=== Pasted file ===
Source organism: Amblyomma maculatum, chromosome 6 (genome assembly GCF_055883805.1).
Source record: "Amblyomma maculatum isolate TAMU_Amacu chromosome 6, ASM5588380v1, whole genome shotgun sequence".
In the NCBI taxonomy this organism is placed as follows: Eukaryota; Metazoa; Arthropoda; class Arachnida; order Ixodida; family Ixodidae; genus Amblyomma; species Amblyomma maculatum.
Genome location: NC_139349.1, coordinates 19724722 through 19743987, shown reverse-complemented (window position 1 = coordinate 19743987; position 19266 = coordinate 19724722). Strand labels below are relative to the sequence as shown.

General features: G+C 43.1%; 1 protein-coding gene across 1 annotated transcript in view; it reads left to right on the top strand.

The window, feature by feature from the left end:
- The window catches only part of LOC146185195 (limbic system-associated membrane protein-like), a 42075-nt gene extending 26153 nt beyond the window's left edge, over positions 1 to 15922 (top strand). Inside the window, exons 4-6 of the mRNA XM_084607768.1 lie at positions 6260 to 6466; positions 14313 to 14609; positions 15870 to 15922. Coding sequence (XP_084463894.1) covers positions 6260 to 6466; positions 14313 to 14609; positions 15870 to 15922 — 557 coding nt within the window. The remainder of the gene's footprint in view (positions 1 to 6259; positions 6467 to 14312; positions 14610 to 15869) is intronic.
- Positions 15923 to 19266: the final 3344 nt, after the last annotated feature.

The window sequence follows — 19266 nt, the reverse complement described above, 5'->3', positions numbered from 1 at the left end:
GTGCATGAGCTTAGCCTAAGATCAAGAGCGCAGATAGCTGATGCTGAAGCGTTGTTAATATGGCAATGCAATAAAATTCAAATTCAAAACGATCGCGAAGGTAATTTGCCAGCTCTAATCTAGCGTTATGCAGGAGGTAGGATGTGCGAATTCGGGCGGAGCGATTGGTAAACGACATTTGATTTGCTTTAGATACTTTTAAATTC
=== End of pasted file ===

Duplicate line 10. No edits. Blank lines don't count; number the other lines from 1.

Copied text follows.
GTGCATGAGCTTAGCCTAAGATCAAGAGCGCAGATAGCTGATGCTGAAGCGTTGTTAATATGGCAATGCAATAAAATTCAAATTCAAAACGATCGCGAAGGTAATTTGCCAGCTCTAATCTAGCGTTATGCAGGAGGTAGGATGTGCGAATTCGGGCGGAGCGATTGGTAAACGACATTTGATTTGCTTTAGATACTTTTAAATTC